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Unit information: Special Computational & Interdisciplinary Chemistry in 2015/16

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Unit name Special Computational & Interdisciplinary Chemistry
Unit code CHEMM0007
Credit points 20
Level of study M/7
Teaching block(s) Teaching Block 4 (weeks 1-24)
Unit director Professor. Wyatt
Open unit status Not open
Pre-requisites

CHEM30001, CHEM30002 or CHEM30003

Co-requisites

None

School/department School of Chemistry
Faculty Faculty of Science

Description

This course covers a range of disciplines that do not fall into traditional sectional divisions, including subjects that span the breadth of chemistry, intersect other disciplines (e.g. geochemistry, biochemistry) and highlight how chemistry underpins a wide range of modern science. The unit comprises modules focusing on computational chemistry with an emphasis on modelling, chemical and synthetic biology, global biogeochemical cycles, molecular approaches to environmental processes and the human impact on the atmosphere. The overall structure will comprise: (i) an initial module focussing on computational chemistry, representing one of the major tools/techniques that spans the discipline (and beyond) and is essential to addressing major scientific challenges; (ii) followed by four 6-lecture modules that emphasise how analytical, computational, bioinformatic and other tools can be applied to specific intellectual challenges.

This unit aims to provide a widening knowledge of interdisciplinary chemistry, which is appropriate for a BSc student and will enable progress to even more advanced aspects in a variety of areas of chemistry. Key learning outcomes of the whole unit will be: (i) a deeper understanding of techniques; (ii) an appreciation of the complexity of biological and earth systems and an understanding of how computational and analytical tools can examine that complexity; (iii) an ability to reason through processes and interactions in complex biological and environmental systems; and (iv) an understanding of how chemistry underpins a wide range of other disciplines and its role in addressing major societal challenges. As such, this course will enthuse the students about the breadth and diversity of the discipline. A strong emphasis on computational and analytical techniques will also provide a vocational element and prepare students for a diversity of careers.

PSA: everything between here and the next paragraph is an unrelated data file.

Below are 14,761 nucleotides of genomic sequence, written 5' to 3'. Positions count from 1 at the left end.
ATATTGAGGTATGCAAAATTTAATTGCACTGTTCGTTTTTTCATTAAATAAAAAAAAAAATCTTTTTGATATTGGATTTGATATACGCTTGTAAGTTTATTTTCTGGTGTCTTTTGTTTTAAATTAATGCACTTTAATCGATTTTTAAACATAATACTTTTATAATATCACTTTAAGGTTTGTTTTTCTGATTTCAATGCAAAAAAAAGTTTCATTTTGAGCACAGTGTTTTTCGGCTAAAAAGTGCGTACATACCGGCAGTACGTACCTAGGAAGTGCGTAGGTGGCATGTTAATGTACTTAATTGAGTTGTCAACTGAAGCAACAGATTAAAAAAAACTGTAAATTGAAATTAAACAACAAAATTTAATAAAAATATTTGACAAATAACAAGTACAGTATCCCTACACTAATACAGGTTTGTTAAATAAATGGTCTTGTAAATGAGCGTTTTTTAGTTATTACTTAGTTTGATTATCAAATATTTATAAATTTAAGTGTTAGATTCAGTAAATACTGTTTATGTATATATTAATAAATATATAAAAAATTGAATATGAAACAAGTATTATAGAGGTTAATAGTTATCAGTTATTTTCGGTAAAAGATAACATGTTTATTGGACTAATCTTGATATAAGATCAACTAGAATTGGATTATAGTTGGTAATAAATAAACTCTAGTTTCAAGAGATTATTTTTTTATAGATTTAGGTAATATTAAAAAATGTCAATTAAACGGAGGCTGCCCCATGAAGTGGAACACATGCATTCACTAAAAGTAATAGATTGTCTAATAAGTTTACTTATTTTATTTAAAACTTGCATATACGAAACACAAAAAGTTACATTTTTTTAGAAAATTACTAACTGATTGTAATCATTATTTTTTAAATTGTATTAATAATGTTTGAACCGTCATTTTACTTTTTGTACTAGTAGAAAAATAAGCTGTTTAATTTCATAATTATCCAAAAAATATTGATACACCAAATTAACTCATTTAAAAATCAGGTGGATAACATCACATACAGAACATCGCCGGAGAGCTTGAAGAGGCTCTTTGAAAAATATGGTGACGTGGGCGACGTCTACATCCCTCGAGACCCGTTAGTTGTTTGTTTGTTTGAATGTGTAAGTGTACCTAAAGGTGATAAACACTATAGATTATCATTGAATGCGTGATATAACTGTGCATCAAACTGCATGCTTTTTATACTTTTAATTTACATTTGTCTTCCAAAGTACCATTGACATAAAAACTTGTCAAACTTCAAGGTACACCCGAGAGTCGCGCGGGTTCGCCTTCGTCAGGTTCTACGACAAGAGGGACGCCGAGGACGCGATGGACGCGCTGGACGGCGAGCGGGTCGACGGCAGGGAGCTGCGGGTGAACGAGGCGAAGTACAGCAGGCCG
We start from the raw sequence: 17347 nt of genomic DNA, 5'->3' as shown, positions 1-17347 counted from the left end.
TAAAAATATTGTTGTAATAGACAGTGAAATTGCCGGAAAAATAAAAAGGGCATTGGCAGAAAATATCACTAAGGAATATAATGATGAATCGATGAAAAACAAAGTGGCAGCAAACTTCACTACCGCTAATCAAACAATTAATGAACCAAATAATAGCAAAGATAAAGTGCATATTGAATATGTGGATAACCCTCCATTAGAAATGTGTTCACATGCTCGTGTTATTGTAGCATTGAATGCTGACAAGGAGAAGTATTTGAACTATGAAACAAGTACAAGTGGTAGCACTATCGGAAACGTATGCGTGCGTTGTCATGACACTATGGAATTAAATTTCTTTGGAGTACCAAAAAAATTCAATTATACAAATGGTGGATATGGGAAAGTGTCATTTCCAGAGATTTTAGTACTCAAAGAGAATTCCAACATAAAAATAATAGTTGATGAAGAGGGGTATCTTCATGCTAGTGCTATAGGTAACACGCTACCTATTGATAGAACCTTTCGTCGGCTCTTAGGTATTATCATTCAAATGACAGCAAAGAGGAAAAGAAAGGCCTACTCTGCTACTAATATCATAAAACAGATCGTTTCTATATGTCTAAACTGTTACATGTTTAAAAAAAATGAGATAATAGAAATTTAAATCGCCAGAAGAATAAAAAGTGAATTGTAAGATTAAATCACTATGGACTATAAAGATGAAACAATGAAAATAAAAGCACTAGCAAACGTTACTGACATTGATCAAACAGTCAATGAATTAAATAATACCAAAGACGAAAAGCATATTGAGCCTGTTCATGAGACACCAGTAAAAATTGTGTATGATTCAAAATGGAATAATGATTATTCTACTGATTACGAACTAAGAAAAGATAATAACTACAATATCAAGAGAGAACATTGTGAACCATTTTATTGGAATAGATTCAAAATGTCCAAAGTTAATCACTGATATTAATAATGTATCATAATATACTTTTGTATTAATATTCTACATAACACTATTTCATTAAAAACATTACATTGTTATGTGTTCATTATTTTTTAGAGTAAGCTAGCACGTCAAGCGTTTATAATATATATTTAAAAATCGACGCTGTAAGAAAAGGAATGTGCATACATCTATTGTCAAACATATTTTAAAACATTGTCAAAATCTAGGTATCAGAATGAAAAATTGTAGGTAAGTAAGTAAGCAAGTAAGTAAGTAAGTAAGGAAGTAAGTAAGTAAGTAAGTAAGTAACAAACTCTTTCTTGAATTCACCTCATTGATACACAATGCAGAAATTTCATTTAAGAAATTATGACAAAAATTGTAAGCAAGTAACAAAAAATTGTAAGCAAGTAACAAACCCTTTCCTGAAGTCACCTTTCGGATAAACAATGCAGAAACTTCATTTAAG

Intended learning outcomes

  • Understanding of the role of high-performance computing in modern chemistry
  • Understanding the role of electronic structure theory-based modelling in modern research
  • Development of practical skills associated with using computer models
  • Appreciation of the many aspects of biomolecular design, engineering and production
  • The application of modern-day problems in biology and biotechnology
  • Consideration of the broader ethical, social & legal issues of biomolecular engineering
  • Understanding of the complexity of chemical systems in the environment
  • Understanding of how numerical modelling allows such complexity to be examined
  • Awareness and understanding of important biologically-mediated redox reactions
  • Understanding of how cutting edge analytical methodologies can be used to resolve previously intransigent biochemical and environmental processes
  • Understanding of how numerical modelling allows the complexity of chemical systems in the environment to be examined

Teaching details

Lectures, computer-based exercises and workshops.

Assessment Details

Assessment will be based on practical work associated with computer-based exercises (formative and assessed as pass/fail), three hours of written examination (100%) Students will also have to complete a critical evaluation of the research presented (2500 words) on a related topic delivered during the School’s symposia. This will be marked pass/fail and feedback will be provided.

Reading and References

Further reading will be from the following books:

Atmospheric Change: An Earth System Perspective (Graedel, T. E.; Crutzen, Paul J.) Freeman, W. H., 1993. ISBN-10: 0716723328; Molecular Biology of the Cell (Alberts et al) Garland Science, 2007. ISBN-10: 0815341059; The Earth System, 3rd Edition (Kump, Kasting and Crane) Prentic Hall, 2009. ISBN-10: 0321597796; Molecular Quantum Mechanics, P. W. Atkins and R. S. Friedman, OUP, 2011; Introduction to Computational Chemistry, F. Jensen, Wiley, 2011.

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